Assess Plan of Care Effectiveness Over Time

This raises a few questions: Shouldn’t the measure require follow-up to see if the Plan of Care actually had an impact at the individual or the population level (either good or bad)?

In addition, if the specific Follow-up Plan is known, should the same Follow-up Plan be allowed year after year if there is no noticeable improvement? This means that yearly BMIs should be captured and trended at the patient, provider and practice level.

Speaking of noticeable change, shouldn’t the BMI be a continuous variable and require a value? This could be reported using an absolute value, as is required for HGBA1C for ACOs, or just using ICD-9 codes that provide individual BMI values up to 40 kg/m² (and thereafter at 10 kg/m² increments, up to 70 kg/m²). This would at least allow the provider to determine if there was incremental improvement, which is not possible when the cut-off for high values is > 25 kg/m² (or if patient is 65 year or older, > 30 kg/m²).

Aside from these issues, the BMI measure is commendable for listing several good exclusions for when a BMI Calculation or Follow-up Plan is unnecessary:

  • Patient is receiving palliative care
  • Patient is pregnant
  • Patient refuses BMI measurement (refuses height and/or weight)
  • Any other reason documented in the medical record by the provider why BMI measurement was not appropriate
  • Patient is in an urgent or emergent medical situation where time is of the essence, and to delay treatment would jeopardize the patient’s health status

To be most useful, these exclusions should also be captured individually, rather than in the aggregate.

Reporting is Only Half the PQRS Equation

It is worth remembering that two measurements occur with PQRS—reporting and performance. Reporting at 50 percent or greater of eligible patients is necessary to satisfy the measure requirement for PQRS; credit is given for saying either that the BMI was not measured or a Follow-up Plan was not given to the patient with a BMI out of range. However, to meet the performance standards, the BMI must be in range or, if not, the provider must document a Follow-up Plan.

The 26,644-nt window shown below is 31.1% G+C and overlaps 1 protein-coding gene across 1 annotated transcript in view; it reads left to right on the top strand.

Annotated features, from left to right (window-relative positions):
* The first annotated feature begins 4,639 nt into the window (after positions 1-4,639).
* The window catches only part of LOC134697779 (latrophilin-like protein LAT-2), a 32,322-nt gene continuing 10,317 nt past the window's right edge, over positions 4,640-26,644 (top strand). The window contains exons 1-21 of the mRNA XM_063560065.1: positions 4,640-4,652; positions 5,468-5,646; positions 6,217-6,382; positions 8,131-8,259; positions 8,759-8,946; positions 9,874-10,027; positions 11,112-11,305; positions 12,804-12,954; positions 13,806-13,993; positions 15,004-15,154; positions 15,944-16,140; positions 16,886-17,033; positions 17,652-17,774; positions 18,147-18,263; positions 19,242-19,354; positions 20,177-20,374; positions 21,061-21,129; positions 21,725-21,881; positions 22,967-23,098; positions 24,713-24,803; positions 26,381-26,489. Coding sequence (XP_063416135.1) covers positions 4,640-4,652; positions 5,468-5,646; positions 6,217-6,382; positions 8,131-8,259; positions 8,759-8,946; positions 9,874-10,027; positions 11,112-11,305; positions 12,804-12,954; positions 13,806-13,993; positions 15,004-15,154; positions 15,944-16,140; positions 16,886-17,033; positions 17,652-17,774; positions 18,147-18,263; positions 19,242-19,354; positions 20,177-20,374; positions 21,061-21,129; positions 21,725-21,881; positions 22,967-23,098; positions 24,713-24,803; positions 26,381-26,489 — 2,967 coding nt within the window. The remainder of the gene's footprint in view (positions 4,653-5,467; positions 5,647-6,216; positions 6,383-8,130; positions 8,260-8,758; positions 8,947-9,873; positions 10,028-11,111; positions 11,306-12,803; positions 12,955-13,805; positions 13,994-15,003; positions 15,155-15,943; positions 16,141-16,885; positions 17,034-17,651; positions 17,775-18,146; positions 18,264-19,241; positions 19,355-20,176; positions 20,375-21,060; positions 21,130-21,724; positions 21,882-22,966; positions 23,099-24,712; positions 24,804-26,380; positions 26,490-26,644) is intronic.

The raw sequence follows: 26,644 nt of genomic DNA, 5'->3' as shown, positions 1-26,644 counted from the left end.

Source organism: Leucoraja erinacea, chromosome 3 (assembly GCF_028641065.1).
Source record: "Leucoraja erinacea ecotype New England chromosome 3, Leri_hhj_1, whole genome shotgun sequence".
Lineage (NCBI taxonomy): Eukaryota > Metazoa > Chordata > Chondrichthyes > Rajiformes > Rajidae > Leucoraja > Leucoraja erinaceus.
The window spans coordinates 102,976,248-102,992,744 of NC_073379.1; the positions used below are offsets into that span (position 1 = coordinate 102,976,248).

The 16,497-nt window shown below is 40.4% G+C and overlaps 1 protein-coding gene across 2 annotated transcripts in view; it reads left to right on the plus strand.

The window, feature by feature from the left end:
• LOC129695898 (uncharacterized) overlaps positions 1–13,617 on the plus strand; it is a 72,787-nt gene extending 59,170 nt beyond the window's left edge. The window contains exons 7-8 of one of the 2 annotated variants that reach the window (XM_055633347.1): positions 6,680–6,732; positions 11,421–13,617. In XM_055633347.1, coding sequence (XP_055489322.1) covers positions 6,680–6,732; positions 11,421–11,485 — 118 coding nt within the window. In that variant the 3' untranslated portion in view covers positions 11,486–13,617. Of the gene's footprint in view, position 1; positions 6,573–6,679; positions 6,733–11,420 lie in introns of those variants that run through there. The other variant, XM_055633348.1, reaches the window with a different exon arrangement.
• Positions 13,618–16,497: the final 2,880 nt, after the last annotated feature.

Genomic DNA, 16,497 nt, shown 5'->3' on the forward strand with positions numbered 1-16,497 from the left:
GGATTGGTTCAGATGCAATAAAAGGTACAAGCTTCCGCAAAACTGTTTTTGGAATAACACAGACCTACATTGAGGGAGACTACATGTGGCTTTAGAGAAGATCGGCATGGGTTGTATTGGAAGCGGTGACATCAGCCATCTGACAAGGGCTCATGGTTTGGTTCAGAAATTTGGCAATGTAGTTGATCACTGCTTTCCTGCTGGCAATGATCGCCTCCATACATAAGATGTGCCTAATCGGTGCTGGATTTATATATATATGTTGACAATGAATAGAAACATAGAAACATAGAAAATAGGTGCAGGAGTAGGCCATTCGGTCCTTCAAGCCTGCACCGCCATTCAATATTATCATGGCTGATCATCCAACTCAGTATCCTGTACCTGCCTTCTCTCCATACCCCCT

Performance is what is measured for the Value-Based Payment Modifier, which rewards only those practices that outperform their competition on quality and cost, and penalizes those that fall below average. If patients are excluded from the measurement, there is no adverse impact on the performance score.

Performance and, most importantly, performance improvement efforts are at the core of Population Health and Medicare’s new Value-Based Health Care plans. To help providers improve outcomes, BMI and other similar measures with Follow-up Plans must move to more specific reporting on details of the plans and, ultimately, on why they succeed or not, based on both provider and patient feedback, as well as structured interventions.

Founded in 2002, ICLOPS has pioneered data registry solutions for improving population health. Our industry experts provide comprehensive PQRS Reporting with VBPM Consultation and Population Health with Grand Rounds, solutions that help you both report and improve your performance. ICLOPS is a CMS Qualified Clinical Data Registry.